If this is true, then 2 coffee filters will fall twice the distance of a single filter in the same amount of time. This hypothesis can be tested. Hold a single filter at a height of 1 m, and allow the filter to fall from rest to the floor. Record the time of the fall using a stopwatch. Repeat the procedure with 2 coffee filters stacked together, but release the filters from a height of 2 m. Repeat the experiment for 3 coffee filters, dropping the filters from a height of 3 m. If the air resistance is directly proportional to speed, then the amount of time for each trial should be equal. The time for 1 coffee filter to fall 1 m should be the same amount of time as for 2 coffee filters to fall 2 m and for 3 coffee filters to fall 3 m. Students should quickly realize this is not the case.

Another possibility is that the air resistance is proportional to the square of the velocity, v2. If this is true:


 

However, since air resistance, R, is proportional to weight, W, the weight is proportional to the square of the velocity:


 

That means v is proportional to the square root of the weight:

 

Substituting  for v gives an expression for the distance traveled by the filter in a given time:




Activity


Materials

  • 6 to 10 Coffee Filters
  • Timer or Stopwatch
  • Meter Stick or Tape Measure
  • Digital Video Recorder (phone, tablet, etc.) (optional)
  • Computer (optional)

Safety

Closely follow the instructions for this activity and abide by established laboratory safety practices, including the use of appropriate personal protective equipment (PPE) such as gloves, goggles, and lab coats or aprons. Do not eat, drink, or chew gum while performing the lab, and wash your hands before and after performing the activity.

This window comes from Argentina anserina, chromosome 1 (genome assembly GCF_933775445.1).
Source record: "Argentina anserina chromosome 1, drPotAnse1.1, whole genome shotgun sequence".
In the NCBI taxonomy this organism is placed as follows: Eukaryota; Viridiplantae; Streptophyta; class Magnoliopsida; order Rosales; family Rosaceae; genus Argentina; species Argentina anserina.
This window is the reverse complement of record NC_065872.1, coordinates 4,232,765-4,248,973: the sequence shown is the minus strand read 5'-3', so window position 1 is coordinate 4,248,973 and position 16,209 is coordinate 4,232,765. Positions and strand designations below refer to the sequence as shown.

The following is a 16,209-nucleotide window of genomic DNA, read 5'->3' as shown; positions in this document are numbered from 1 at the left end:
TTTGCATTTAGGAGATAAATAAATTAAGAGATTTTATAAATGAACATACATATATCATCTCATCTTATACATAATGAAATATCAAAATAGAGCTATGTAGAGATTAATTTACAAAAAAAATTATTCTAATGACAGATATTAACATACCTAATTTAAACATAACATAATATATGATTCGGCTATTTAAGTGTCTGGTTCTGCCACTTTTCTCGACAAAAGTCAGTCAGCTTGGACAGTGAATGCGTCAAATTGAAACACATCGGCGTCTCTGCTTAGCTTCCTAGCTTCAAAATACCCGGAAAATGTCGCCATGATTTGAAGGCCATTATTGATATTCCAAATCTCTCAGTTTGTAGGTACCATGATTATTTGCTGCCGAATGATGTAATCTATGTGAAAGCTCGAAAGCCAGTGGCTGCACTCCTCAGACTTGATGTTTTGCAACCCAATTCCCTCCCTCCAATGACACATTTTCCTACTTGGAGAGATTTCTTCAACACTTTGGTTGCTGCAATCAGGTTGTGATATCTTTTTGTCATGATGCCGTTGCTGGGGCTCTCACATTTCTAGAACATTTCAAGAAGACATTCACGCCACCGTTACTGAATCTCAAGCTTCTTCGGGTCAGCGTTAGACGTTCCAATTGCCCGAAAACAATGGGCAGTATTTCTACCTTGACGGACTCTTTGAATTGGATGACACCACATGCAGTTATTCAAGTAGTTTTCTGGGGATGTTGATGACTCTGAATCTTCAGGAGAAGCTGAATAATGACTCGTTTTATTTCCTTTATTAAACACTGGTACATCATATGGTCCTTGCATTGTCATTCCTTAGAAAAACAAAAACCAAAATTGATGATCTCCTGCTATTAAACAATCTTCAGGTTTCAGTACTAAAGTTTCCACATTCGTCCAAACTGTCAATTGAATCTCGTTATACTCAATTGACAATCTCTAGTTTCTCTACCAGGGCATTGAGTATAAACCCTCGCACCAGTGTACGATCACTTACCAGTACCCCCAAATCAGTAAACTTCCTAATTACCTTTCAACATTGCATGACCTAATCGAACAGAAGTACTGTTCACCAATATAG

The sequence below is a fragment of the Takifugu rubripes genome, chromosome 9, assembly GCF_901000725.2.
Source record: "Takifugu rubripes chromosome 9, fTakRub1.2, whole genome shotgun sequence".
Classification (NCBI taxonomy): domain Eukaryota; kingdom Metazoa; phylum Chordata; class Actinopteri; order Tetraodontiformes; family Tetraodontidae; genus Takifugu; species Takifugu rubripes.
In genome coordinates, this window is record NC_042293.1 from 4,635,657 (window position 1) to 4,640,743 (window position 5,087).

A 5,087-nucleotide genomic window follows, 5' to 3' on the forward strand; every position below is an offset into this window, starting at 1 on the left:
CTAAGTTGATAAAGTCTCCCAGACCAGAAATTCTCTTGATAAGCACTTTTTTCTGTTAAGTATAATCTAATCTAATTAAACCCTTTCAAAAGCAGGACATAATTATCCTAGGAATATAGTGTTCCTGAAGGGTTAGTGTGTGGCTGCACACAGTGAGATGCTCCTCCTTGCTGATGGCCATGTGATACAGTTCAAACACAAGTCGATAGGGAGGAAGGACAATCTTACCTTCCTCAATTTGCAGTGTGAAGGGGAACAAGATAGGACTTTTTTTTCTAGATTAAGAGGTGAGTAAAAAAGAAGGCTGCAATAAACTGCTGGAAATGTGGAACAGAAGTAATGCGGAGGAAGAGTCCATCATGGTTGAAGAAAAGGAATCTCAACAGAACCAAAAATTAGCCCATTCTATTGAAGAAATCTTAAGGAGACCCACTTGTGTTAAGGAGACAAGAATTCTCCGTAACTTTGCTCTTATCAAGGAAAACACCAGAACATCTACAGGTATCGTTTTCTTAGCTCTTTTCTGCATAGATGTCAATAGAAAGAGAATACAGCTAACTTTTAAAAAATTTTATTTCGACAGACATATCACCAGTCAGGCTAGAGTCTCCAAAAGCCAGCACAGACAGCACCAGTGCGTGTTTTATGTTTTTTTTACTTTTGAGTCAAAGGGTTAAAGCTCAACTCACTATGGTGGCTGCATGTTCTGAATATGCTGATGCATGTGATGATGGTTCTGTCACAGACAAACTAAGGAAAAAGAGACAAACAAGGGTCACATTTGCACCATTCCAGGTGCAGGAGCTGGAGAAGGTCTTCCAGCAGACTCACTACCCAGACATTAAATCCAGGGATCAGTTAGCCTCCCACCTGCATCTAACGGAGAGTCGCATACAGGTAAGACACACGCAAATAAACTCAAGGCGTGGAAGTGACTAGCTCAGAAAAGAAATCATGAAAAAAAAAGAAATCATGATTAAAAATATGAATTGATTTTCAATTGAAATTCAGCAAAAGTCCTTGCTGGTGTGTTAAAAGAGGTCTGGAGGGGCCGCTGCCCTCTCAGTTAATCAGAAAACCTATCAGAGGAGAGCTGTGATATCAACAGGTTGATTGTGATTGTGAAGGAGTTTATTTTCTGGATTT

Procedure

To observe the velocity of the coffee filter:

  1. Drop a single coffee filter from a height of 1 m. Observe the motion of the coffee filter, and record the amount of time it takes to reach the ground.
  2. Stack 2 coffee filters and drop them from a height of 1 m and record the time. Repeat this step several times (always with 2 stacked coffee filters), increasing the height of each drop until the time of the fall is the same as the time recorded in step 1. The time for 1 coffee filter to fall 1 m should be equal to the time for 2 coffee filters to fall from the height found in this step.
  3. Repeat the process with a stack of 3 coffee filters, 4 coffee filters, and 5 coffee filters. It may be necessary to use a stool or a stairwell to achieve the necessary height for 4 or 5 filters. Take precautions to ensure safety.
  4. Record the height for each set of filters in Table 1. If possible, verify your measurements by dropping every set of filters simultaneously from the heights found in the experiment. This may require several people, and you may find it useful to record a video so the experiment can be analyzed repeatedly.

Table 1

Number of Coffee Filters 1 2 3 4 5
Distance to Ground for Simultaneous Landing 1 m

 

Expected results

Students should find that air resistance in this experiment is proportional to the square of the speed. As stated above, this means:

 

And:

 

Therefore, the distance required for 2 coffee filters to reach the ground simultaneously will be proportional to the square root of the weight of the 2 coffee filters. If d2 is the distance that 2 coffee filters will fall in the time required for 1 coffee filter to fall 1 m, and W is the weight of 1 coffee filter:

 

Recall that:





 

If you drop 1 coffee filter from a height of 1 m, then you should need to drop the set of 2 coffee filters from a height of 1.4 m in order for the 2 coffee filters to reach the ground at the same time as the single coffee filter. If you drop the number of coffee filters specified in Table 2 from the indicated height, you should find that the time it takes each set of coffee filters to reach the ground is the same.

 

Table 2

Number of Coffee Filters 1 2 3 4 5
Distance to Ground for Simultaneous Landing 1 m 1.4 m 1.7 m 2 m 2.24 m

 

 

Related products

Here are some products to use with this activity.